Divorce in France. — M. Alexandre Dumas's book on divorce is to be published immediately, so as to anticipate the discussion of the subject in the French Chamber of Deputies. Adopting the form of a reply to an Abbe, he endeavors to prove by examples that the church, while rejecting the principle of divorce, has admitted it in practice by recognising in numerous cases the nullity of marriage. The Victoria Cross. —Since the institution of the Victoria cross for bravery in 1856, it has been bestowed on no less than 3GB officers and men in the military and naval services. Seven who had gained the cross died before it was formally conferred upon them, and 29 have died since they received that honor. Of the 3GB heroes who won the distinction 171 were commissioned officers, tire remaining 197 being non commissioned officers and men in both services. A pension of LlO per annum is bestowed upon the non-commissioned officers and men who receive the cross. The Napier Arms. —A correspondent, “ J. H. ” inquires whether the borough of Napier has any coat of arms. The “Napier Herald” replies—“ We are not aware of any, but it is about time we had one. We suggest as appropriate the figure of a judge in wig and gown, seated under a canopy. ‘ln bankruptcy ’ on a scroll underneath. The judge might be blindfolded, with a pair of scales in his hand, with ‘ liabilities ’ on the lower scale and ‘assets’ (shadowy) on the other side kicking the beam.” More Churches. —The number of people, says an Auckland paper, wandering about during the hours of Divine service, smoking and blaspheming would lead a stranger to think that there were no churches in the city. Yet there are, and always well failed. The truth is there are not half enough of them. But to get more is the question that seems to be asked. Are there not church lands and endowments that might be hypothecated to this end ? If so, where and what are they, is what people would like to know you know. A Bad Habit. —Young man, don’r swear. Swearing was never good for a sore finger. It never cured rheumatism not helped to draw a prize in a lottery. It isn’t sure against lightning, sewing machine agents, nor any of the ills which beset people through life. There is no occasion for sweating outside a newspaper office where it is useful in proof-read-ing and necessary in getting formes to press. It has been known also to materially assist the editor in looking over the papei after it is printed. But otherwise it is a foolish habit. Emerald Isle.—A recent arrival from the land of failed potatoes was fishing the other day, not far from Seymour. He experienced some difficulty in obtaining worms for bait, and a companion advised him to look under a large sheet of bark near at hand. Worms in abundance were there, and so was a 15-inch snake. Patrick joyously announced to his friend, “ Sure enough here’s a fine lot of worms, and the ould mother of the lot !” The great deeds of the saint he was named after had left him innocent as to the appearance of vipers.—“ HSgles,” in the “Australasian.” The Grain Yield op Waitaki.—We a few days ago (says the “ Oamaru Mail”) published an official statement showing that 2,181,512 bushels of grain would be produced in this county this season. The total is made up of 765,168 of wheat, 1,233,388 of oats, and 182,956 of barley. To transport the whole of this by rail to a market would require four trains per day of 10 trucks each for a period of 226 days. Bat as it is likely that the bulk of the oat crop will be stacked in anticipation of an improved market, the amount of grain to be transported to market will only be about half that of the total yield. Even this will give the railway department as much work as it will be able to get through with present appliances. Land Settlement. —On this subject the “ Hawkesßay Herald’says : —“After everything is said that can be said for the land, what inducement do we offer to pioneers to clear the bush and extend civilisation ? We insist that they shall pay an unduly high price for the land, and though we grant them time in which to pay the money, this favor is counterbalanced by many conditions as to improvement and residence. We believe in the deferred payment system, for it compels the occupation of the land, but the clause relating to personal residence is unduly restrictive, and likely to retard settlement, while the price at which the land is offered is extravagantly high when it is remembered that the clearing of the bush will cost even more than the original purchase money— and the bush must be cleared before the land can be rendered productive. ” Thrift. —Agood“goak” comes from “Sleepy Hollow.” It is told of a theatrical manager who recently ran a show there that, to save expense, he took the money himself—or rather he was in the box to take it. In one of those intervals which frequently occur in Nelson between the advent of patrons, a young man, with the signs of twenty-ouo on his upper lip, walked boldly up to the window, and producing two threepenny pieces and six coppers, asked for a Is. ticket. The manager rose, and grasping the hands of the youth, to his astonishment said—“ Glad to meet you ; you heard about this show a long time ago 2” The youth, blushing and stammering, inquired “ Why 2” On which the manager replied, “ Because you appear to have been saving up for a few months ; you are one of Nature’s noblemen, and a true patron of the theatres. Pass in a dead-head, and my blessings be with you. —“ Dunedin Star.” A Brave Mother. —The “ Braid wood Dispatch ” states that one day recently Mrs. George Williams, of Nimbi Rimble, near Corang, left her child, about seven months old, sitting on the floor of the house while she went outside. She was only r absent for a few minutes ; when she returned a sight met her eyes which threw her into a state of the utmost consternation. Her little girl was sitting on the spot where she had left her, and round her waist was coiled a large brown snake, the child playing with its tail. The mother thought that she saw the reptile biting the child's breast ; she thereupon procured an iron hook, which she fixed in the child’s dress, and lifted her outside the house, the snake meanwhile uncoiling itself. The mother, snatching her up, in her arms, ran up the creek to the spot where some men were at work digging. They immediately examined the child, but coaid see no marks. The snake was ultimately killed. Tub Wool Export to England..— The following figures, given by the “ Wool Trade Review,” show the importation of colonial wools (Australian and Cape) into the English ports during the years named; —1834, 16,279 bales ; 1844, 70,908 ; 1854, 183,881 ; 1864, 371,486 ; 1865, 432,551 ; 1866, 455,812 ; 1867, 541,059 ; 1888, 633,134 ; 1809, 633,959 : 1870, 673,314; 1871, 693,201 ; 1872, 601,601'; 1873, 706,871 ; 1874, 816,189 ; 1875, 873,383 ; 1876, 938,292; 1877, 964,300 ; 1878, 951,550; 1879, 978,420. The importation for 1879 is brought up to December 17, and shows an increase upon the year just closed of 26,870 bales. So far as prospects are concerned, we have reason to believe that business is tetter already, and that it will now gradually improve. Wools are still at a reasonable figure, sufficiently so, we think, should trade spring up as anticiqated to be remunerative both to the grower and to the manufacturer. Neither do we look for the present to a great alteration in the prices for wool. We look forward for a good supply from all our colonies, as they have not been so much troubled with drought this year.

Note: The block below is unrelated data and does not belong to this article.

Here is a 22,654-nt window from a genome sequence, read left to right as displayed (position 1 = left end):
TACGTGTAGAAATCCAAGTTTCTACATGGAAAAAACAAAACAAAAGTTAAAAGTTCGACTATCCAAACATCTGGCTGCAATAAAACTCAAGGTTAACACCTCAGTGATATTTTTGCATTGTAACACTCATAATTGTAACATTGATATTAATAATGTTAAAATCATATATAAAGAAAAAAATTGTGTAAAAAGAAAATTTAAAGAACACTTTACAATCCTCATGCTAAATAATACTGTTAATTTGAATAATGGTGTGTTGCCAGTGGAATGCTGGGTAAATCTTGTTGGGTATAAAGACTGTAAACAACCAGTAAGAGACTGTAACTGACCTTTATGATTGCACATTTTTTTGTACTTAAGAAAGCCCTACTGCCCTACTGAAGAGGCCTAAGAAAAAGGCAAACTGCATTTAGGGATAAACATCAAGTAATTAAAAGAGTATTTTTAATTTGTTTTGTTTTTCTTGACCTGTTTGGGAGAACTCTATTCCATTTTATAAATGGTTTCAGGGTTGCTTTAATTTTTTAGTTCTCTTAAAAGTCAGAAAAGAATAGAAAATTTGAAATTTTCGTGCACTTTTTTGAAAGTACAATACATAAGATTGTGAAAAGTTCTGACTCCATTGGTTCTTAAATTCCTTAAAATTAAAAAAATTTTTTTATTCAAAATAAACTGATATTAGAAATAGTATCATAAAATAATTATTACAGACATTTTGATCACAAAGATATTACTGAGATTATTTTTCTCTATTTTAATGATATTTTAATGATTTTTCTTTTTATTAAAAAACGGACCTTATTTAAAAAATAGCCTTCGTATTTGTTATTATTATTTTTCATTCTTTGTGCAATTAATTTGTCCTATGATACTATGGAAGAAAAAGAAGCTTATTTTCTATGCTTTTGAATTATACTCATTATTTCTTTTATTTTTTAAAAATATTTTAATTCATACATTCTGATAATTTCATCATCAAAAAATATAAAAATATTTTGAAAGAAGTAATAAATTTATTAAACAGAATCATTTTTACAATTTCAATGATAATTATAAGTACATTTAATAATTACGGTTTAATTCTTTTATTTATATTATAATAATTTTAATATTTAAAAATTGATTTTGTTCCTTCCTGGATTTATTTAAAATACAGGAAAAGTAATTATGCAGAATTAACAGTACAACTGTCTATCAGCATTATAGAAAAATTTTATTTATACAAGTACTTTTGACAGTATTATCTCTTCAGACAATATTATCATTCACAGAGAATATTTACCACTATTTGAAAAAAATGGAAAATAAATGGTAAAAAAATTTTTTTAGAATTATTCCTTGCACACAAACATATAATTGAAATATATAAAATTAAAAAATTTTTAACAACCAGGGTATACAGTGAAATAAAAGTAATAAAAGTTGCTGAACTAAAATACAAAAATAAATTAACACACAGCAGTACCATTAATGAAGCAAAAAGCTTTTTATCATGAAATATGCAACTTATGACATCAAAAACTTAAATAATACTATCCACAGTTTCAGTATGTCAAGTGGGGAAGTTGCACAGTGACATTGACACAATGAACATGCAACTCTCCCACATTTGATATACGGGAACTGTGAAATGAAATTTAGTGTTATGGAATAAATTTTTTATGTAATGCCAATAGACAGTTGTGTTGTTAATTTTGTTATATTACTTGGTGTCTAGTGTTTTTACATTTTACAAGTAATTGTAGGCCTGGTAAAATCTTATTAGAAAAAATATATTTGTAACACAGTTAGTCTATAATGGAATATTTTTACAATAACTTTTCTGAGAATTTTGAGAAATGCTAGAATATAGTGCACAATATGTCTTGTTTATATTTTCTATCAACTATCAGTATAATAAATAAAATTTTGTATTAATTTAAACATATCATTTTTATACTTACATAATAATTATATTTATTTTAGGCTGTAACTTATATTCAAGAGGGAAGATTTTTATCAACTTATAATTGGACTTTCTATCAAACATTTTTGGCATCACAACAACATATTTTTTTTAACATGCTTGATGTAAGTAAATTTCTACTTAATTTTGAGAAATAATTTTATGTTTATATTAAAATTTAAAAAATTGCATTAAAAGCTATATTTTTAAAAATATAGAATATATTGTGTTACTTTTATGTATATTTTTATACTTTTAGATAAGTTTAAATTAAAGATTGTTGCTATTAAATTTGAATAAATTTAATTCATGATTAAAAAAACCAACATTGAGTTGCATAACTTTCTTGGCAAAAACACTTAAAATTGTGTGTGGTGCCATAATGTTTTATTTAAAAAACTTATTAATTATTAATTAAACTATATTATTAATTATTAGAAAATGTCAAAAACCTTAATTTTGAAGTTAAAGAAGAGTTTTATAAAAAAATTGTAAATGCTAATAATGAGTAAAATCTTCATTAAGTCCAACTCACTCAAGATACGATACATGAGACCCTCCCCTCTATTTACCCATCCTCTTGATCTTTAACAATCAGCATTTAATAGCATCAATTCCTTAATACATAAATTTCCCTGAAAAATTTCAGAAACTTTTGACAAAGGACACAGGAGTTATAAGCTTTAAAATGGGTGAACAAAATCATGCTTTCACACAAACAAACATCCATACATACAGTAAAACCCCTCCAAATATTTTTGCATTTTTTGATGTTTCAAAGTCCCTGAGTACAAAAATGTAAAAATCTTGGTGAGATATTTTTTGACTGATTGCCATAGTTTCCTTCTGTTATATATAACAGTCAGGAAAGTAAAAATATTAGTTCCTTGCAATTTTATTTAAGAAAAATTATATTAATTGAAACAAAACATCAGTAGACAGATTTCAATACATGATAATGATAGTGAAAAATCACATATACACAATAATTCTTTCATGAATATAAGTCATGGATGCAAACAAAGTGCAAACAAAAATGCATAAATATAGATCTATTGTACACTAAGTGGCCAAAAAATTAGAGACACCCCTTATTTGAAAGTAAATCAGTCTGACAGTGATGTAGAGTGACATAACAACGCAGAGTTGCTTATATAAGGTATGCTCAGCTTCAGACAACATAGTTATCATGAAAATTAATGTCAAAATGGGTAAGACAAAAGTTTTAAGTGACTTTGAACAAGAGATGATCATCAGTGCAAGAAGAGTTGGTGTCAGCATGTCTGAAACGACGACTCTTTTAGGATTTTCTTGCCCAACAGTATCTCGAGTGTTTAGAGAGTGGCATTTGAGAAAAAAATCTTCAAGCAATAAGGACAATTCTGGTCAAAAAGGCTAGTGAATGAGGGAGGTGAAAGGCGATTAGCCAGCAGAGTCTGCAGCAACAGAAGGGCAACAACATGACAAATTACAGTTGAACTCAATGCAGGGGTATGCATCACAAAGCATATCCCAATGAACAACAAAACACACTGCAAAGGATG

Ashburton Guardian, Ashburton Guardian, Volume 1, Issue 83, 6 April 1880